Juma said that sometime last month Taliban fighters forced him to wear a vest they said would spray out flowers when he touched a button. He said they told him that when he saw American soldiers, "throw your body at them."
The militants cornered Juma in a Taliban-controlled district in southern Afghanistan's Ghazni province. Their target was an impoverished youngster being raised by an older sister - but also one who proved too street-smart for their plan.
"When they first put the vest on my body I didn't know what to think, but then I felt the bomb," Juma told The Associated Press as he ate lamb and rice after being introduced to the elders at this joint U.S.-Afghan base in Ghazni. "After I figured out it was a bomb, I went to the Afghan soldiers for help."
While Juma's story could not be independently verified, local government leaders backed his account and the U.S. and NATO military missions said they believed his story.
Abdul Rahim Deciwal, the chief administrator for Juma's village of Athul, brought the boy and an older brother, Dad Gul, to a weekend meeting between Afghan elders and U.S. Army Col. Martin P. Schweitzer.
Schweitzer called the Taliban's attempt "a cowardly act."
As Deciwal told Juma's story, 20 Afghan elders repeatedly clicked their tongues in sadness and disapproval. When the boy and his brother were brought in, several of the turban-wearing men welled up, wiping their eyes with handkerchiefs.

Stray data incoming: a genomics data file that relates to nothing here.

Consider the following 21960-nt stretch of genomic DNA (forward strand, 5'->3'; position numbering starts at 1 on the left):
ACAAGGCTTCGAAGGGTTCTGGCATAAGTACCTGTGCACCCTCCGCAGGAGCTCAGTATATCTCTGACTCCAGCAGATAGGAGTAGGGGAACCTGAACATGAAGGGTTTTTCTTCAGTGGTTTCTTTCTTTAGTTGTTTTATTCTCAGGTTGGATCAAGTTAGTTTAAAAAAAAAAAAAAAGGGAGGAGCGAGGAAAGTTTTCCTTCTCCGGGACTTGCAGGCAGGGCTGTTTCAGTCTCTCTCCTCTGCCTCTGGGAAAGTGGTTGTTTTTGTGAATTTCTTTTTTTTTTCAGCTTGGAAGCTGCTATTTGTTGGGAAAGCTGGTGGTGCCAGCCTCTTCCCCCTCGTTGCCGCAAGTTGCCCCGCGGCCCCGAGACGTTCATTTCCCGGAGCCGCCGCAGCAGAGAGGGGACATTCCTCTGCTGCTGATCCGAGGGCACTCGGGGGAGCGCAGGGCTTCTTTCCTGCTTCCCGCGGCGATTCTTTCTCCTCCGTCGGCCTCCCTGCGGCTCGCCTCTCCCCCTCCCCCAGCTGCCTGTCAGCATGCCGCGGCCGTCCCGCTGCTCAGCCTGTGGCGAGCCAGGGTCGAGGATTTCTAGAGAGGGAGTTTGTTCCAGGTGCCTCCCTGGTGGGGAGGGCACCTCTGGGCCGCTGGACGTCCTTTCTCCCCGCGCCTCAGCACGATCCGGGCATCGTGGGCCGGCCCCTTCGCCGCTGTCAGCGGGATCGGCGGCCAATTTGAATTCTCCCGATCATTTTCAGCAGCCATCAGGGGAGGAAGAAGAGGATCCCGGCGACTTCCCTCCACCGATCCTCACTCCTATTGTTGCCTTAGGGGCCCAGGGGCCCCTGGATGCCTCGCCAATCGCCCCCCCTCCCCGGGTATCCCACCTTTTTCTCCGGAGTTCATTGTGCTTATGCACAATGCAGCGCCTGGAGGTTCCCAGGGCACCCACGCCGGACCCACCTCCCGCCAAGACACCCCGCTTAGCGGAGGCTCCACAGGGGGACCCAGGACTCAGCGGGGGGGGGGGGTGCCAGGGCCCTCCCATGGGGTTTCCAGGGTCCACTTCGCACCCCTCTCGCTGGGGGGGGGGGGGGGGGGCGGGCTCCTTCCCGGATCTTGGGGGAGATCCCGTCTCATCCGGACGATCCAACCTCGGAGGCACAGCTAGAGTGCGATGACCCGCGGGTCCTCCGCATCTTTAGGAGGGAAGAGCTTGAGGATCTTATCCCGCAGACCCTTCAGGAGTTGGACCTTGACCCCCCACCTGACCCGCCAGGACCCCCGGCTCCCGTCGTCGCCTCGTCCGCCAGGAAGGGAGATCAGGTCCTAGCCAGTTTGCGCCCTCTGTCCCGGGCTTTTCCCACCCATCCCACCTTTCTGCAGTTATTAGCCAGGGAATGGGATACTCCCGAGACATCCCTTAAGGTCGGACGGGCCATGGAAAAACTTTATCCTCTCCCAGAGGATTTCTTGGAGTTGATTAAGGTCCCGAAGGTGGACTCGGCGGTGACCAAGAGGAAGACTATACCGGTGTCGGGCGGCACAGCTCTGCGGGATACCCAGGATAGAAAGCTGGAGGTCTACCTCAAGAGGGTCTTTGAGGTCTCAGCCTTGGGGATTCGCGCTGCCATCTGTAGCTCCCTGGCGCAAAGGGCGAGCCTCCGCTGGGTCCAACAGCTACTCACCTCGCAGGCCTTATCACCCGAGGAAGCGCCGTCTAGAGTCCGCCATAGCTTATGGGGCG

"If anybody has a heart, then how can you control yourself (before) these kids?" Deciwal said in broken English.
Wallets quickly opened, and the boys were handed $60 in American and Afghan currency - a good chunk of money in a country where teachers and police earn $70 a month.
But the Taliban is indignant that anyone would accuse them of such a thing.
A Taliban spokesman, Qari Yousef Ahmadi, denied the militant group uses child fighters, saying it has hundreds of adults ready for suicide missions.
"We don't need to use a child," Ahmadi told the AP by satellite phone. "It's against Islamic law, it's against humanitarian law. This is just propaganda against the Taliban."
However, a gory Taliban video that surfaced in April showed militants instructing a boy of about 12 as he beheaded an alleged traitor with a large knife. U.N. officials condemned the act as a war crime.
How on Earth could reasonable people suspect the Taliban of violating either Islamic law or humanitarian law? Oh, I forgot -- it's because they're evil murderers.